Getting To Know... Shenay Perry
Published July 02, 2006 12:00
BIRMINGHAM, England - Prior to 2006, there were already several impressive accomplishments in Shenay Perry's tennis resumé. Her 2004 season was highlighted by her first Sony Ericsson WTA Tour quarterfinal (at Auckland), her first Top 20 win (Fabiola Zuluaga at Miami) and her career Top 100 debut. In 2005 she reached another quarterfinal (at Québec City), notched another Top 20 win (Alicia Molik at the US Open) and reached her first third round of a major (at Wimbledon). Already this year she has reached another final eight (at Memphis) and the third round at Roland Garros recently. Coming into Wimbledon ranked a career-high No.62, the 21-year-old American looks forward to using her power game to go even higher during the summer grass and hard court seasons. [After this interview was conducted, she reached the fourth round at The Championships.]
Tell us about your hometown, where you were born and grew up.
SP: I was born in Washington DC and grew up in Maryland. I trained in DC until I was 12 years old, in a group of about 20 kids that was sponsored by Reebok. We then moved to Coral Springs, Florida, which is where I live now. I haven't been back to DC in a while.
What does your family do, and do any of them play tennis?
SP: My dad, Ronald Sr., is an ex-firefighter and he coached tennis, he was my coach. My mom, Debra, was his assistant. They now run a club down in Vero Beach. My brother, Roland Jr., also plays.
Tell us about your first memory playing tennis. How did you start?
SP: I started playing with my dad. He used to play recreationally, so I'd go and watch him. He started me playing when I was 4 years old, before I started going to school. He was a firefighter at the time.
Tell us about your coaching.
SP: I was always coached by my dad until 2003. I went to academies once or twice, like Bollettieri's when I was 12 and Rick Macy's when I was 13 and 14, but it was always him until then. But for the last three years I've been coached by Ola Malmqvist.
Who were your tennis idols growing up, and why?
SP: The only one I remember was Pete Sampras. I have tried to model my game and personality on court after him. Unfortunately, I've never had a chance to meet him.
In your own words, describe your game style.
SP: I would consider myself an all-court player. My serve and forehand are my biggest weapons (note: her serve has been clocked at just under 120mph this year). My favorite surface is hard court.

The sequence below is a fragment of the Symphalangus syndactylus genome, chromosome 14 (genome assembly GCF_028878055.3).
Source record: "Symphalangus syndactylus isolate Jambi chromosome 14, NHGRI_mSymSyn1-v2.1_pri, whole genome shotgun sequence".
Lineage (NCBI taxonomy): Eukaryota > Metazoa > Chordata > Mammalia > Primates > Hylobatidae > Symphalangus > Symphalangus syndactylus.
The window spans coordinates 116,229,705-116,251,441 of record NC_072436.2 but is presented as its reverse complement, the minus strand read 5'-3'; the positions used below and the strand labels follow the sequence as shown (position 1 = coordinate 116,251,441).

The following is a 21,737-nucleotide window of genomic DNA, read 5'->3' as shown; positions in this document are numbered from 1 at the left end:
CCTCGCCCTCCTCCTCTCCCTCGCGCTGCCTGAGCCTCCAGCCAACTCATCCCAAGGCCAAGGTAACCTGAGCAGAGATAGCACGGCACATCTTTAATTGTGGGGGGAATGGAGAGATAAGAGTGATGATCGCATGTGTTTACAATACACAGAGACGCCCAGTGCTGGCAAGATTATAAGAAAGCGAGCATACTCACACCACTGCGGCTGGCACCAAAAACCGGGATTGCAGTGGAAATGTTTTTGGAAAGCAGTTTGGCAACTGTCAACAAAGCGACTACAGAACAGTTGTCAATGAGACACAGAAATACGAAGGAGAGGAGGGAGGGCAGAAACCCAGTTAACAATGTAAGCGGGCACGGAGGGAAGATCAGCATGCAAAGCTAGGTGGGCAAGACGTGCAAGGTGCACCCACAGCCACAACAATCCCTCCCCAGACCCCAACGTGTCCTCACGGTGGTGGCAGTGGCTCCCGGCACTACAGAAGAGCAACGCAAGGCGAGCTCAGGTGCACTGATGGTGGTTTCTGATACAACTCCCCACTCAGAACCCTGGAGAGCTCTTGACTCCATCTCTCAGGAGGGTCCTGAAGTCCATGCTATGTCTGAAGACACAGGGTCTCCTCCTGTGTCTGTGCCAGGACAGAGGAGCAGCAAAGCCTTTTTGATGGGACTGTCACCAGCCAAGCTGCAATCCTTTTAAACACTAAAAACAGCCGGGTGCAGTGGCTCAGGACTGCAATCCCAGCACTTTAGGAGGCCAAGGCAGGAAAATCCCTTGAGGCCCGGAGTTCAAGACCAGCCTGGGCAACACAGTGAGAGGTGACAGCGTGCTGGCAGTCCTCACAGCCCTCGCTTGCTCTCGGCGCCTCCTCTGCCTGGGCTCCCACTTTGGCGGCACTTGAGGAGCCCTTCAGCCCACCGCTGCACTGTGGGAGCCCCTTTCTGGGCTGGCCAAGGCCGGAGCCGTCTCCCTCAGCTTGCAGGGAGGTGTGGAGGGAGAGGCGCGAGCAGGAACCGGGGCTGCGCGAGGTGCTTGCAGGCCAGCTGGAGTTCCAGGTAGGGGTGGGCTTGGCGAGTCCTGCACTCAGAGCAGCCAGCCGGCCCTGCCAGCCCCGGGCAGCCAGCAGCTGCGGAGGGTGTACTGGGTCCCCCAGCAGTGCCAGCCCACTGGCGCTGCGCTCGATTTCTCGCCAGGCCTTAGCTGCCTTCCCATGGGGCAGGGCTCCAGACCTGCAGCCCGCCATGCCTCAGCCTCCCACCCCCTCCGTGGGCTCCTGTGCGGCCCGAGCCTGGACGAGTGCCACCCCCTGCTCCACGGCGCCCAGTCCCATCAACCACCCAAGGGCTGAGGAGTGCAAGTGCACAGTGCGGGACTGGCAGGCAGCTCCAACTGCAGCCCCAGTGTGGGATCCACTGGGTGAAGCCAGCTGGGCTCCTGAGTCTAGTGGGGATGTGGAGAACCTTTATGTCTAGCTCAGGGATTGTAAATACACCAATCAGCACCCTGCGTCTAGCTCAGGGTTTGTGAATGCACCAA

What do you keep busy with away from the courts?
SP: I do a lot of off-court training, like the bike and weight training. When I'm not on a playing schedule, I usually do one hour of cardio and one hour of weights per day. I also enjoy shopping, listening to music, taking it easy. I'm starting to go to the beach.
What are your career goals?
SP: In the short term, I'd like to be Top 50 by the end of the year. Long term is probably Top 20, and long, long term would be Top 10.
What do you feel about the grass court season? Do you feel like your strengths come out on this surface?
SP: I feel I have the potential to play really well on this surface. I get off the court feeling really good about my game. I'm very optimistic about Eastbourne, and heading to Wimbledon again, to match what I did there last year would be great.
You've reached quarterfinals, third rounds at majors, and had wins over Top 20, Top 30 players. What are you most proud of to date?
SP: My proudest moment to date would definitely be reaching the third round at Wimbledon (in 2005). I had been injured for most of the season leading up to it, and to get to the third round was more than I had hoped going in. My biggest win would probably be beating Jelena Dokic in Birmingham in 2004. To beat her on grass at that point was shocking, because she had been a Wimbledon semifinalist.
What are your favorite destinations on the Tour?
SP: My favorite city is Rome, I always wanted to go there as a kid. I loved Auckland, I went there three years ago, it's just similar to the States. I like a lot of tournaments because of the surroundings, the atmosphere, like Memphis, the US Open and Indian Wells.
What do you feel about American tennis right now, and where do you feel you fit in?
SP: I don't really look at how American tennis is, I just focus on myself. I do feel like it will shape up but I don't feel pressure to carry the flag. I feel like this game is being dominated by a more diverse range of nations, and there is now much more depth than before.
You've mentioned before that you admire Althea Gibson, for opening up the door for African-Americans in tennis. Tell us about that.
SP: I'm aware of her presence, and what she did for African-Americans in the tennis world. Her accomplishments opened a lot of doors for us, like Zina Garrison did, Venus and Serena, even someone like Roy McMillan, they have all done a lot.